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The S&P are a group of companies that have, more than other companies, stood the test of time and economic circumstances. While others have noted that there are no guarantees, these stocks offer less risk. But, less risk usually means a more conservative return on investment. Higher risk can sometimes bring higher return.
Yeah, random is not the way to go for stock-picking. It's almost like standing on a street corner and handing money to passersby, asking them to invest it and come back with the profits; you're not going to have much luck. The S&P, although you are not guaranteed anything, are at least watched and chosen by industry professionals who have a stake in the outcome.
In a sense, placing your money in a portfolio is less risky because you are spreading the risk rather than placing all of your eggs in one basket. In a portfolio, some will go up and some will go down, but hopefully your income is greater than the money you lose, and so you make a profit.
All the previous answers are very good. The key phrase in your question, it seems to me, is "at random." If the phrase had been "very carefully, after extensive research and much expert advice," I might be able to imagine that the 20 stocks could out-perform the index, although even then I suspect that they would not. Choosing stocks "at random" in which to invest would be a bit like playing Russian roulette.
To invest in a whole index is always safer, because there are risks associated with companies. For example, a company can go bankrupt. If this happens, you can lose all your money. However, if you invest in an index, you are safe by virtue of the many companies. For example the S&P 500 has 500 companies. The large amount of companies acts as protection, not to mention the benefits of diversification.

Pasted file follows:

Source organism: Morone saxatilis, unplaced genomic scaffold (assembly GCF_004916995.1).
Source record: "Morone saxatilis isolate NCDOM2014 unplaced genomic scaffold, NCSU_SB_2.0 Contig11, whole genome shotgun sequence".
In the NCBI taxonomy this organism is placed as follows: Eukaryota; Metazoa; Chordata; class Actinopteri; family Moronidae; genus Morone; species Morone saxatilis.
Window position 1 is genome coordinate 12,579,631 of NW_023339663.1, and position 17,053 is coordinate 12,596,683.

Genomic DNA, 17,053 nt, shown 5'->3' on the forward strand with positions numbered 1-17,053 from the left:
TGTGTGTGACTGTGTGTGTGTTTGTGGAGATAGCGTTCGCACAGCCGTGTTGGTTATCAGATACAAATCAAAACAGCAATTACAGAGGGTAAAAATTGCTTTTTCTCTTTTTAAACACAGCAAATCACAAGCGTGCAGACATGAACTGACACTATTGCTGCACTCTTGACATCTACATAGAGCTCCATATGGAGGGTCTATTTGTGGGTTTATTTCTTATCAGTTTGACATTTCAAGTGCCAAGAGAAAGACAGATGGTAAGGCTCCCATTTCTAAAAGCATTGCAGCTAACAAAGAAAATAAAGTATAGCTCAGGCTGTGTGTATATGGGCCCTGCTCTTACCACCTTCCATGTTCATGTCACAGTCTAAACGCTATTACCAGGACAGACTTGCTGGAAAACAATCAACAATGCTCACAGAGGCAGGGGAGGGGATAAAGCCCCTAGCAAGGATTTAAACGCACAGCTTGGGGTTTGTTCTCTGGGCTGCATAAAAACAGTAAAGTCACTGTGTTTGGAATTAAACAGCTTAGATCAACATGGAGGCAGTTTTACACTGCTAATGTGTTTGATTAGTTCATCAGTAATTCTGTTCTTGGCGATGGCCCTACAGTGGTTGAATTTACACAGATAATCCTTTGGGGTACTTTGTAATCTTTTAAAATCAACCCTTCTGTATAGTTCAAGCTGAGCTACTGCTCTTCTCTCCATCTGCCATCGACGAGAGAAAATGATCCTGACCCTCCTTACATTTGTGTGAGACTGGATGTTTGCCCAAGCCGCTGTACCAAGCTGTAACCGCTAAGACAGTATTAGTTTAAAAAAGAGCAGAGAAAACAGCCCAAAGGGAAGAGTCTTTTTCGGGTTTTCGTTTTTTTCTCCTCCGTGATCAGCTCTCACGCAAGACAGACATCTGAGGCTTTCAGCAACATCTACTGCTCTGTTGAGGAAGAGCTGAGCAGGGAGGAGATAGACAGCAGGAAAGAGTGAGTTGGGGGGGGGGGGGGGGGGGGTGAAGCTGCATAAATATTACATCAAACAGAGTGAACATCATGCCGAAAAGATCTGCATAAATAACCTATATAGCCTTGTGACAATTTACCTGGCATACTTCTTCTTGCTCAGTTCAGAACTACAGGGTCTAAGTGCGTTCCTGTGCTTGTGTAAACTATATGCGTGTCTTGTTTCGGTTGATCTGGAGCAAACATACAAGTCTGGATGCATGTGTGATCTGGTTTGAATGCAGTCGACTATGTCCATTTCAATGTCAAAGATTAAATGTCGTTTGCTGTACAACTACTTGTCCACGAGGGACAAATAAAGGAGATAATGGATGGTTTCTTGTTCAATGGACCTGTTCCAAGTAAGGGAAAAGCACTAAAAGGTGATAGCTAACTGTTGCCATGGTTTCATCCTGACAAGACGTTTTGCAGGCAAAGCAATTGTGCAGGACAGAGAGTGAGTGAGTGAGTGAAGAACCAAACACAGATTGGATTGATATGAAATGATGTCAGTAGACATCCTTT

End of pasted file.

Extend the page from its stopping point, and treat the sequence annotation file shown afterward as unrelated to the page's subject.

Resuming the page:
Not to mention that a portfolio that included all 500 of the S&P stocks would be guaranteed to include the top, blue chip stocks. Not that this doesn't include risk- some of the top performers this year are Sears, Netflix, and Bank of America, three companies, and stocks, that had bad years in 2011. But diversification is the main benefit.
This is because the more stocks there are in a portfolio, the more diversified you are. If some of the stocks go down, their decline is likely to be offset by a rise in the others. By contrast, it is much more possible that 20 random stocks would all go down (or that a large percentage of them would). This means the 20 random stocks are more risky.
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